UK – The funding shortfall at one of the UK’s largest pension funds, the £38bn (€48bn) BT Pension Scheme, has increased by a third despite a £2bn deficit payment by its parent company earlier this year.

According to quarterly figures released by telecoms provider BT, liabilities in its main defined benefit pension fund rose by £1.9bn between the end of June and the end of September to £42bn.

The increase was only partially offset by a £500m rise in assets under management, resulting in a IAS19 net of tax deficit of £3.1bn.

“The higher deficit reflects the impact on liabilities of a reduction in the discount rate, partially offset by a reduction in the RPI inflation assumption, and a reduction in the long-term assumption for the CPI/RPI differential,” the company’s third-quarter results noted.

BTPS’s nominal discount rate has steadily fallen over the past three quarters, while the real discount rate employed in September is roughly on par with figures for March, but 19 basis points below the June figure.

BT has seen its scheme deficit fluctuate drastically from quarter to quarter in recent years.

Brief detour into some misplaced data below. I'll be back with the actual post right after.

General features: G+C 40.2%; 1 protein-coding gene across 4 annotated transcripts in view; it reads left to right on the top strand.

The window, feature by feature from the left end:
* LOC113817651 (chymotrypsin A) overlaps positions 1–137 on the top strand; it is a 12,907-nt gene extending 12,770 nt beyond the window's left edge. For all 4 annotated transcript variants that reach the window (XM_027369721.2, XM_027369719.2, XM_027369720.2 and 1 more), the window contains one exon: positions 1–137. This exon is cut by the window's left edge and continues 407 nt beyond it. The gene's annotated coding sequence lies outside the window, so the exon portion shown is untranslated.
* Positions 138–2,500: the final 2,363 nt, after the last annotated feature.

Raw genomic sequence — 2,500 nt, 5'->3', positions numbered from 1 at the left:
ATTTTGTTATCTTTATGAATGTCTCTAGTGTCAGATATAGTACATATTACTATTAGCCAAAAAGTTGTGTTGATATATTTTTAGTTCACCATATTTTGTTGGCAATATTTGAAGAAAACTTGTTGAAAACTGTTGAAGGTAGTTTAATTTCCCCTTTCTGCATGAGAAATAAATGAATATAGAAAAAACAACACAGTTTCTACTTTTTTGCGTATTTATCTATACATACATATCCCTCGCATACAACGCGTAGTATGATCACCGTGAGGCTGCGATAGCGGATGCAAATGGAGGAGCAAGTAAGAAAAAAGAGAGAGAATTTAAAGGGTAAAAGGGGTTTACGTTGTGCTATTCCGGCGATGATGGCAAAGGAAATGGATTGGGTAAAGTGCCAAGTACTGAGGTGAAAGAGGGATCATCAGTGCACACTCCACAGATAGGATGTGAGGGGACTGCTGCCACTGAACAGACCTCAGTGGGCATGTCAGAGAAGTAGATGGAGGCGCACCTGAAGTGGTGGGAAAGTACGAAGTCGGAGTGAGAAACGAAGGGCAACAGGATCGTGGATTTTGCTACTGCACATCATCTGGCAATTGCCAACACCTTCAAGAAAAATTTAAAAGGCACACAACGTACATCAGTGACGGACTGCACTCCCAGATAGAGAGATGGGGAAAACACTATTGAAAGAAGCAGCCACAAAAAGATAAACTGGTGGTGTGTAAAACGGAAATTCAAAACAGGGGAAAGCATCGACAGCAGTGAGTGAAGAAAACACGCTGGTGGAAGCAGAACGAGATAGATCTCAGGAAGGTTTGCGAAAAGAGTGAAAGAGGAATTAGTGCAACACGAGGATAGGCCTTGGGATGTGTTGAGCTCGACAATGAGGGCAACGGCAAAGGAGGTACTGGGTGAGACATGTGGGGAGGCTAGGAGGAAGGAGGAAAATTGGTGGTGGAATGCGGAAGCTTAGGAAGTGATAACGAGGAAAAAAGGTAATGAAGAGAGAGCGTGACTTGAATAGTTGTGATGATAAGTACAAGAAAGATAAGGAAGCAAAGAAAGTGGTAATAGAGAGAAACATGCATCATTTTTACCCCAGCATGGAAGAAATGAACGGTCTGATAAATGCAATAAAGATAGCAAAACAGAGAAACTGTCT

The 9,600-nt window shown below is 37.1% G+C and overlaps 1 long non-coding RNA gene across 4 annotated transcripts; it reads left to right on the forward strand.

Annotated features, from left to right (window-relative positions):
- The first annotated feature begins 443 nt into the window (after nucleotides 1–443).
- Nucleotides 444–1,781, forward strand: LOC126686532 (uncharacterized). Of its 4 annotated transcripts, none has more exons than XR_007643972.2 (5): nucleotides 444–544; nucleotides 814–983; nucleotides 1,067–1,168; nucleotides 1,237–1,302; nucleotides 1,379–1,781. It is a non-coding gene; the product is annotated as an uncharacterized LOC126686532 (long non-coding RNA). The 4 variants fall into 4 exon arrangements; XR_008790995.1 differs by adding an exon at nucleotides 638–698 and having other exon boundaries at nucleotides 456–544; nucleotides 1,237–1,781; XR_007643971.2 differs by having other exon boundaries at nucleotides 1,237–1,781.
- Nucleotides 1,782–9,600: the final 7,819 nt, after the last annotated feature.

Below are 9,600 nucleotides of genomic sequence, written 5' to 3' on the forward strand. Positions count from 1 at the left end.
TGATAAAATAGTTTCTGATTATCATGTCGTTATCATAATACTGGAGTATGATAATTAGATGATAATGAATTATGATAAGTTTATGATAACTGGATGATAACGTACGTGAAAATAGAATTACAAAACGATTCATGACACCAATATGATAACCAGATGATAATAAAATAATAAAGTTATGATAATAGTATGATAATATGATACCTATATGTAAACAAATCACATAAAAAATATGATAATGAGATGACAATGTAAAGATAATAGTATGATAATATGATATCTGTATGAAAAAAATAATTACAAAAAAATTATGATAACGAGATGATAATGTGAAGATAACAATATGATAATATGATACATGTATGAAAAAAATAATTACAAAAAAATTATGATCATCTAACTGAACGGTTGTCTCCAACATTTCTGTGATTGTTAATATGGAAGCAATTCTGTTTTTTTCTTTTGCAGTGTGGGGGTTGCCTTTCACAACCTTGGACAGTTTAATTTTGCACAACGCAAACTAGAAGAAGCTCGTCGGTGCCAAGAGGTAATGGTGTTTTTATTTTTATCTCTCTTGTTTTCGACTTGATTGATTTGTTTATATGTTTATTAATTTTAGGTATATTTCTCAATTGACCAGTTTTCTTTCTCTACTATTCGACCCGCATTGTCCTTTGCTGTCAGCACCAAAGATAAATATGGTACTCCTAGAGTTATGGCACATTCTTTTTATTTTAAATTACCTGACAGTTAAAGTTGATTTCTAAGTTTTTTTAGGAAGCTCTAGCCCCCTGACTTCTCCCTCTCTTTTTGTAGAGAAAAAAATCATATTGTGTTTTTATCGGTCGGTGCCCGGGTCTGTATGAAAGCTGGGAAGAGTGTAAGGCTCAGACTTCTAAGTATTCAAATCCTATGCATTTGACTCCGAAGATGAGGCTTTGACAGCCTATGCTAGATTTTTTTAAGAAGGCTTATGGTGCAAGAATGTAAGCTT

In early 2010, the company acknowledged that the Pensions Regulator had “substantial concerns” about a funding agreement to address its deficit, but a review was suspended after the deficit fell in 2011.

As part of its recovery plan, BT earlier in the year contributed £2bn to BTPS, at a time when the scheme was reporting a £4.1bn deficit.

In other news, the Office of National Statistics has announced the launch of a further measure of UK inflation, a modified version of the consumer prices index (CPI) that accounts for the housing costs of property owners resident in their property.

“The new index, which will initially be known as CPIH, will measure [owner occupiers’ housing] costs using the rental equivalence method,” the ONS said. “This method uses changes in rental prices to measure the costs of owning, living in and maintaining a property.”

The agency said the new measure would be introduced in March next year.

Less than a month ago, the ONS announced a review of the retail prices index that the National Association of Pension Funds said could have “huge implications” for pension funds.